One thing all clothing has in common, whether straight size, plus size, tall or petite? It needs to be made from something. While we can sometimes get away with the paper or plastic dress (in very rare circumstances) most of the time we require a weave.
So what in the hockey sticks does this have to do with a plus size fashion blog? Well, everything really. Can you imagine a life looking for plus-sized fig leaves?
Here’s my rationale for the following blog post series: just like it’s super important to know our history, it’s also super important to know where what we use comes from. The better we understand how something is made, where it comes from, and who its production affects, the better we can take our own power in what we get back from the marketplace. And while things are improving, right now there’s still way to much stuff that slides in the treatment of the plus-size consumer. While it’s not necessary to stash back money for $300 jeans every year, it is important to understand what happens to who when you buy those jeans – and often enough, there is no ethical difference between the $15.99 pair from Wal-Mart or the $300 pair from a major department store.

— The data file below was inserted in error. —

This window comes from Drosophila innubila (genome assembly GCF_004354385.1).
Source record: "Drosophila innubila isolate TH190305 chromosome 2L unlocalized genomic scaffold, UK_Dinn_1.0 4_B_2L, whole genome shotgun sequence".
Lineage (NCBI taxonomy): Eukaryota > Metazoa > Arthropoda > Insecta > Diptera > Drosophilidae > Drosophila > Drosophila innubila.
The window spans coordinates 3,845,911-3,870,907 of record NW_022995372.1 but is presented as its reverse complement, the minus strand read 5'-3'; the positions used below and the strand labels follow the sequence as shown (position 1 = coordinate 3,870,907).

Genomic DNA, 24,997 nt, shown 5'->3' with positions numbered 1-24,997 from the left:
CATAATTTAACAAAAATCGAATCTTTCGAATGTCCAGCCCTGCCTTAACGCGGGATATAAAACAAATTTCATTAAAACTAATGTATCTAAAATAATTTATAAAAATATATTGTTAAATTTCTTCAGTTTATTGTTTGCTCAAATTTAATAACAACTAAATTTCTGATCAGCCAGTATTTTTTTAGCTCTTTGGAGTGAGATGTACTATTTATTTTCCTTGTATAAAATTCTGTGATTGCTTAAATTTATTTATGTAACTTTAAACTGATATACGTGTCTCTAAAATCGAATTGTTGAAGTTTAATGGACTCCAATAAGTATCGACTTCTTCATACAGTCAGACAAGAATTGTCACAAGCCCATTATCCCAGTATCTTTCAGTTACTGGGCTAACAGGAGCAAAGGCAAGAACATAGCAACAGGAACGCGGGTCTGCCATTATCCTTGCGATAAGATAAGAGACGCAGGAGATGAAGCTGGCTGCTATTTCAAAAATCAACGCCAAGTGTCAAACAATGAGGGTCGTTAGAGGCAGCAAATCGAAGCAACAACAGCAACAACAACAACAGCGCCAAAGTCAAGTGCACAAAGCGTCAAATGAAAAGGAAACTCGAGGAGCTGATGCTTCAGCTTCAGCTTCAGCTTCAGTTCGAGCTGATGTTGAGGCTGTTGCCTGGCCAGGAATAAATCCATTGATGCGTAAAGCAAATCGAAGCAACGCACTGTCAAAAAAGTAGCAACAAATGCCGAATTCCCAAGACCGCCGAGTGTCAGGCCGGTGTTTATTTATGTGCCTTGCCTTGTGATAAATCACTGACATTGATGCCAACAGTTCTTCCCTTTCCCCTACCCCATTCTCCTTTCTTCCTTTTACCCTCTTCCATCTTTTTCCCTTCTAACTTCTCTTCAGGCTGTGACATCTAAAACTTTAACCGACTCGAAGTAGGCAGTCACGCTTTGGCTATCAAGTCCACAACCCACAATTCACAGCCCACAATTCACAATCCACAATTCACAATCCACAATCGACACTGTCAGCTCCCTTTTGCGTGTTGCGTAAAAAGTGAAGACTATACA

So when we talk textiles, we’re talking about fashion down to its sometimes literal roots. The more we know about our clothes, the more we can know about what we’re asking clothing retailers for when we shop.
- Calico Museum of Textiles (cybertravelinc.WordPress.com)
- Market Research Report on Nanotechnology for the Textile Market (azonano.com)
- Clothing the Body Electric: Cotton T-Shirt Fabric Can Store Electricity, Maybe Keep Your Cell Phone Charged (thesciencebulletin.WordPress.com)
- Milk-Made Clothing – The ‘Qmilch’ Textile by Anke Domaske is Made from Milk (TrendHunter.com) (trendhunter.com)